Evangelizing Our Spanish Neighbors

In our efforts to bring the gospel of Christ to these millions of Spanish-speaking people, we need to take into consideration the language problem of some, the language preference of others, and their religious heritage.

ANTONIO ARTEAGA, Pastor-Evangelist, Southeastern California Conference

Within the boundaries of nations of this old earth, several tongues are spoken. The *United States is no exception. One can find in every State people who daily use a "foreign" language, a language other than English; and many others understand no other tongue than that of their homeland. Among these tongues Spanish is used more than any other. More than 4 million people use every day the language of the conquistadors, even though a great number of them have been educated in the English language. Many can understand enough to get along with their English-speak­ing neighbors, but the tongue of their fore­fathers is music to their ears.

In our efforts to bring the gospel of Christ to these millions of Spanish-speaking people, we need to take into consideration the language problem of some, the language preference of others, and their religious heritage. Almost 90 per cent of them belong to the Roman Catholic Church, most of them having been baptized in their childhood into that faith. At the present time we are very thankful to our Lord for the thirty-six Spanish Seventh-day Adventist churches that we have, scattered from New York to California, but there is still a great task before us. There are numberless cities where we have no church, no place where those thousands of Spanish-speaking neighbors can be invited to hear the message of salvation in their mother tongue. Even in those places where we do have a church, there are thousands who have not heard the name of our church, much less the message that it has for them. Truly we can say, "So much to do, so little done."

Adapt Evangelistic Methods

One of the main problems in our evange­listic work is to know how to adapt the truth that never changes to a world that is always changing. In the Southeastern California Con­ference we tried for years to evangelize the Spanish-speaking population, using more or less the same methods as are used among the English-speaking people, but the results were not encouraging. The attendance at the meet­ings was poor and the baptisms were few. Fi­nally we came to the conclusion that these meth­ods just would not work. But, thanks be to God, He has many methods. During the past four years we have been using one that has brought the best results yet known. This method has been used in South America by Elder Walter Schubert and is now being used by many others in different countries. From our own experience we can say that it really works and brings results. Of course, not everyone can follow the exact pattern, but the principles can be followed by anyone who is willing to try something different.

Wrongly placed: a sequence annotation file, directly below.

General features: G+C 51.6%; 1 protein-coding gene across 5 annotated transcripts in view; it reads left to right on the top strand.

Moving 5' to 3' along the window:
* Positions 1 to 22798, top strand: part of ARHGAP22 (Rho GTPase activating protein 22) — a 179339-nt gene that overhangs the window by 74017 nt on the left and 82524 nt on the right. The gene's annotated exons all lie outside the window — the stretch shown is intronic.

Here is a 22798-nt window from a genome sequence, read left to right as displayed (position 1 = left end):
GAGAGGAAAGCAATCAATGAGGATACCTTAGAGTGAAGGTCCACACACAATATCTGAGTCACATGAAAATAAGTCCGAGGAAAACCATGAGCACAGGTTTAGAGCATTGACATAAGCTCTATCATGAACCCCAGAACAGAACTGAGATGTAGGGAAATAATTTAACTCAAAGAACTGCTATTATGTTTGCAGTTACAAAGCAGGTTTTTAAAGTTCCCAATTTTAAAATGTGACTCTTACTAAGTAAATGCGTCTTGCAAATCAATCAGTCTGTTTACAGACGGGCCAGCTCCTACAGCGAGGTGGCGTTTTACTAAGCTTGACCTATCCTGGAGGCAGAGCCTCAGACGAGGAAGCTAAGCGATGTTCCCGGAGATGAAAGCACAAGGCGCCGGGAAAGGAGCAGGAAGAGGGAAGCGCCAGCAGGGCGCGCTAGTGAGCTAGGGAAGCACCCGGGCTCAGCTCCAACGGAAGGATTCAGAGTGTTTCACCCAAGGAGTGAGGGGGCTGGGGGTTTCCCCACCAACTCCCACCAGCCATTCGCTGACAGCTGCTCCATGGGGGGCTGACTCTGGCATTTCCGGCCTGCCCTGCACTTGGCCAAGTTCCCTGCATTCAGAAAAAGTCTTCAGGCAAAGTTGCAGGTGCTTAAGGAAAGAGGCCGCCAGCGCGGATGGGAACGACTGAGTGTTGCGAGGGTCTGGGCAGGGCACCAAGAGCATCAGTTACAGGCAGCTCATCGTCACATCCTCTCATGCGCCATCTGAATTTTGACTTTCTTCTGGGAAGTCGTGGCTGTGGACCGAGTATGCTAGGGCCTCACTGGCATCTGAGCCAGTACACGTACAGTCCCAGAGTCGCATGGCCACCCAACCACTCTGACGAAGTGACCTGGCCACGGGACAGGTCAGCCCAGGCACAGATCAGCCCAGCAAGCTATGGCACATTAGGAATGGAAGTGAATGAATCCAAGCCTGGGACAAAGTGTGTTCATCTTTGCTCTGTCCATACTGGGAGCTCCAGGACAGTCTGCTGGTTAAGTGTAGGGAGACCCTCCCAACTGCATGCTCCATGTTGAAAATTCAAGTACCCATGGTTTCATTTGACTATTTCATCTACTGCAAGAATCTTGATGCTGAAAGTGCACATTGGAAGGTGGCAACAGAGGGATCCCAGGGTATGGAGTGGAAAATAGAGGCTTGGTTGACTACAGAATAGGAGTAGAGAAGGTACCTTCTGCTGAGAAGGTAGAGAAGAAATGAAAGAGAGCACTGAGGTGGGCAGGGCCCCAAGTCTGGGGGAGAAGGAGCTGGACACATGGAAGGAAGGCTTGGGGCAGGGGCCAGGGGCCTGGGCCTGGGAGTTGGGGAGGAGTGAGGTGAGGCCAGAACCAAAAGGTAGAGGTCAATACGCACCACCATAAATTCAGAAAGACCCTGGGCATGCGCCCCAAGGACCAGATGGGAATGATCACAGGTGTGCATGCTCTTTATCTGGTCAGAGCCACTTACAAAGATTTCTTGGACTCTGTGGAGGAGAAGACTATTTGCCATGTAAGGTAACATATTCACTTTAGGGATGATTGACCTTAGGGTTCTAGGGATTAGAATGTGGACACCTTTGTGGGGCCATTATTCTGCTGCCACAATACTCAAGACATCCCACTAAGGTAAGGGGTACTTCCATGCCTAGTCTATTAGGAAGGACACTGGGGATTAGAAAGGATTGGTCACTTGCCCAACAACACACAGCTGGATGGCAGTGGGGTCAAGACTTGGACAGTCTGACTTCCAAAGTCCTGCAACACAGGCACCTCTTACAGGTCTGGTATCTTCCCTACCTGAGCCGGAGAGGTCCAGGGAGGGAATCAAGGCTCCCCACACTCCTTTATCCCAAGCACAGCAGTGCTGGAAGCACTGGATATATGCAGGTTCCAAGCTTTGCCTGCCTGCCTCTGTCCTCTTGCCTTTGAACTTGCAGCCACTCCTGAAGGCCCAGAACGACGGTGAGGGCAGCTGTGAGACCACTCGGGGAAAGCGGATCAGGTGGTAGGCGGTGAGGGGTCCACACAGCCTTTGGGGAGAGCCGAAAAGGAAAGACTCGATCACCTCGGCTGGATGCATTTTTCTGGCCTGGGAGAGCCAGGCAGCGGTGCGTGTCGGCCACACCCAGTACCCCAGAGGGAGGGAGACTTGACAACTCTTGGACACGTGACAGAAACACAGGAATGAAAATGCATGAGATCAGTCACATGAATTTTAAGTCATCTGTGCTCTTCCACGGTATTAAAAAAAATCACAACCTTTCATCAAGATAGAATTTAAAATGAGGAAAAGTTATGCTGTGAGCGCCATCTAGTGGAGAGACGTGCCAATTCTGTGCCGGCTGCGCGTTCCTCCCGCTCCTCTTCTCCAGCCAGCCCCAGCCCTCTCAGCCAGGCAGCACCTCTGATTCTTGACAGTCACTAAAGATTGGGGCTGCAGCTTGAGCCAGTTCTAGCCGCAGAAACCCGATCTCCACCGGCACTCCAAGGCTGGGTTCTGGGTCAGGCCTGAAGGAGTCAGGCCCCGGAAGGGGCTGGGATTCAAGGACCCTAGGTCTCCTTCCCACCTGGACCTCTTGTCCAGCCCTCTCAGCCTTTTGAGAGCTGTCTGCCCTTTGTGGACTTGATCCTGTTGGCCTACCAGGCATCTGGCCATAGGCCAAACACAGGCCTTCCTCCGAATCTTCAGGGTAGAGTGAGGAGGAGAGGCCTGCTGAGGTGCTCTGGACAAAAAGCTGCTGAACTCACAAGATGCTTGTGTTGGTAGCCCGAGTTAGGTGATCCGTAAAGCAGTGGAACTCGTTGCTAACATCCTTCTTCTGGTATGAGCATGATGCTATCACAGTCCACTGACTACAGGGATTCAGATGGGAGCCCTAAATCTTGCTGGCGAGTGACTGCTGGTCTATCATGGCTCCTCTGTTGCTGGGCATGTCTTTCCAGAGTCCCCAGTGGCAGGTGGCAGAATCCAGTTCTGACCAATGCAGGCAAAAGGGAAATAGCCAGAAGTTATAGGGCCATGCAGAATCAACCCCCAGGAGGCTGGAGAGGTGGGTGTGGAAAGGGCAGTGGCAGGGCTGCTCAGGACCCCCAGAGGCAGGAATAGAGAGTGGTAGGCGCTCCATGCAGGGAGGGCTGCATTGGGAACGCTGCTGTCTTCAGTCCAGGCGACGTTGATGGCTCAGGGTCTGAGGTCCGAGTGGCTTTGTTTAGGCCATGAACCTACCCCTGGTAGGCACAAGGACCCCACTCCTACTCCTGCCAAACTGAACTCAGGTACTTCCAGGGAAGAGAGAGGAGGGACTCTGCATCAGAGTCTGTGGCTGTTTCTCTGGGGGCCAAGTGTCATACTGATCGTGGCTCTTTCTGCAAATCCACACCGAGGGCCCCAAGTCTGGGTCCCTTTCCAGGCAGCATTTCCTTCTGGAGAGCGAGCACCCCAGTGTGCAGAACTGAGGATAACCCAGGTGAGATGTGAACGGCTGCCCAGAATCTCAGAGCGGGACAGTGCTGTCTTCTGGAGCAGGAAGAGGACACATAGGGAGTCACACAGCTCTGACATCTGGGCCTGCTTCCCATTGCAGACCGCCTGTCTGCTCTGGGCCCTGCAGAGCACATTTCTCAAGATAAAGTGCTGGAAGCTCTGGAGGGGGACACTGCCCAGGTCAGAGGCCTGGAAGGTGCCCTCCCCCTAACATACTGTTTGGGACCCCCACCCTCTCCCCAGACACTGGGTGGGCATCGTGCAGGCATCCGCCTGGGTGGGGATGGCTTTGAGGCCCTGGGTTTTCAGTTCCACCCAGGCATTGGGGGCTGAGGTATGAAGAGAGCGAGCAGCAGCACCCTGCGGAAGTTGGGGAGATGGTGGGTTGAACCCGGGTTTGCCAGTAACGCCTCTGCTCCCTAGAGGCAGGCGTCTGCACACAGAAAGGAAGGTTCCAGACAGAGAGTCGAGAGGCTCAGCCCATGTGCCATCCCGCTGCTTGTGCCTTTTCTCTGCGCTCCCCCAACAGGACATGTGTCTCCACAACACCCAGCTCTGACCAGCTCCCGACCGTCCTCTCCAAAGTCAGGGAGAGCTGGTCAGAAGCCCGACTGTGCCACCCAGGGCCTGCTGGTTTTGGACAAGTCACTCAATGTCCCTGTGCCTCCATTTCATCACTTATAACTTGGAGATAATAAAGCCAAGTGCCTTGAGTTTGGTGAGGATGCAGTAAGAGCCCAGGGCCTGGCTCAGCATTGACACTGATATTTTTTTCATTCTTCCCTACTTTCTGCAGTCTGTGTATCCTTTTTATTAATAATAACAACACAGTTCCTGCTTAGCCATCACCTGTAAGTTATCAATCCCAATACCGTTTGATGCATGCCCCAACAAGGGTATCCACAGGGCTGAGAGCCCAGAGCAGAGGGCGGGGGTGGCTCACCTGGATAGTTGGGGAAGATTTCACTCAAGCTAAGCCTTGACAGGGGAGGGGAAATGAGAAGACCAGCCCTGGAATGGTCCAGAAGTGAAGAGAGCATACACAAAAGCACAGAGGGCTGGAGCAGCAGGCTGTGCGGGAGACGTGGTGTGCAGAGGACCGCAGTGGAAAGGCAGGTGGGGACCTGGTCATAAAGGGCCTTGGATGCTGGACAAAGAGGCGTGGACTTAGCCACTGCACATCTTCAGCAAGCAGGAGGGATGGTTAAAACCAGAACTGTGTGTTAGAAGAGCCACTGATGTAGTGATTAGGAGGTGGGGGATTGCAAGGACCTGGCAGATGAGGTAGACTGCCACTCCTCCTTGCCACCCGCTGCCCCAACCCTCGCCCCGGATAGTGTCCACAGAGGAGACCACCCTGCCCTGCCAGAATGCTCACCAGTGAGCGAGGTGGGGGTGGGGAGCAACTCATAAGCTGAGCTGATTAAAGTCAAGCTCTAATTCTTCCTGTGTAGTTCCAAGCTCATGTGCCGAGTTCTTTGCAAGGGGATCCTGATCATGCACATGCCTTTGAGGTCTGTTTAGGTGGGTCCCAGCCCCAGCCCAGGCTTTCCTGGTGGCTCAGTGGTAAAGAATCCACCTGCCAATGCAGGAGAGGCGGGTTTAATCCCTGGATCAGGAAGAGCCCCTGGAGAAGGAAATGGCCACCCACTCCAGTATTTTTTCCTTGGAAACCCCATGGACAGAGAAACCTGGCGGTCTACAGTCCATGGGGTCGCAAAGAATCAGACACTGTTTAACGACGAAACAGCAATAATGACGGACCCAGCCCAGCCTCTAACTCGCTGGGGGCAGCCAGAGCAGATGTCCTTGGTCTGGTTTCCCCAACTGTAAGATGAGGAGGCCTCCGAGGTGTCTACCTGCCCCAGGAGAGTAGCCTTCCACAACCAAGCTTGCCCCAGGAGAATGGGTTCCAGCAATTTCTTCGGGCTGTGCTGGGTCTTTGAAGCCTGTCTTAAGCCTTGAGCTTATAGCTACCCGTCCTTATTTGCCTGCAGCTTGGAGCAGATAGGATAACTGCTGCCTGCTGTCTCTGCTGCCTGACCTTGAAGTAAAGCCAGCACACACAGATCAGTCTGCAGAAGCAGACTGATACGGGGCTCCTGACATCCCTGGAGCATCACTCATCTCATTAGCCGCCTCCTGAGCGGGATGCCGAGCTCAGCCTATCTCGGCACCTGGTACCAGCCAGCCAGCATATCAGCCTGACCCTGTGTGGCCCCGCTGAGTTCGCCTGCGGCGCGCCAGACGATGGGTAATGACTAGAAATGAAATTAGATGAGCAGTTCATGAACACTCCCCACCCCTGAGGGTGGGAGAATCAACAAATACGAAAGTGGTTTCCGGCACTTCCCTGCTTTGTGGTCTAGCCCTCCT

We have found that sermons about future armed conflicts, or the end of all things, fail to bring many listeners. Most people are already scared; they prefer to hear a little about peace rather than about pieces. And so many are liv­ing in homes already shattered by divorce or delinquency, they don't want to hear that the whole world is going to be "shattered" too. However, all are interested in a happy home and in a long life, so we start by telling them how to live happily on this earth before trying to interest them in living in the next one.

Plan According to Local Need

When we come to a new place to hold an evangelistic effort we set out to gain all the in­formation we can about the place and the people. Then we start preparing our handbills and our propaganda material according to the local need. If we have a church, we hold some revival meetings there before we organize the members for the evangelistic campaign. The first four or five lectures should be of a prac­tical nature. We announce in our handbills such topics as "The Secret of Happiness," "How to Make Your Home a Heaven on Earth," et cetera. For each lecture we use a separate hand­bill, or two topics, at most, are announced on one bill. We never announce that we are giving a series of lectures, otherwise they may think it isn't important to come to the first lecture and they can attend a later one.

The first topics are calculated to win the con­fidence of the people by helping them to solve everyday problems. Thus the ground is prepared for the introduction of the Bible and for the controversial topics that come later. In this way the Lord has blessed us with ten times more in attendance than with the former method of beginning the meetings with Daniel 2, and in most places the results in baptisms have been much greater.

It is not wise to offer public prayers in the first eight or ten meetings because our audience may not be prepared for that. But later they are very glad to have us pray for them. By this we do not mean that we begin our evangelistic efforts without praying. Far from it. We have much prayer, but it is in the church and in the homes of the members.

Methods of Procedure

Some nature films are presented to begin our meetings at first and we also use semiclassical music rather than religious hymns. Because of this it is better to hold the meetings in a public hall rather than in the church. The hall for the meetings must be a good one. It may cost more, but if we want to reach all classes of people, we have to pay the price.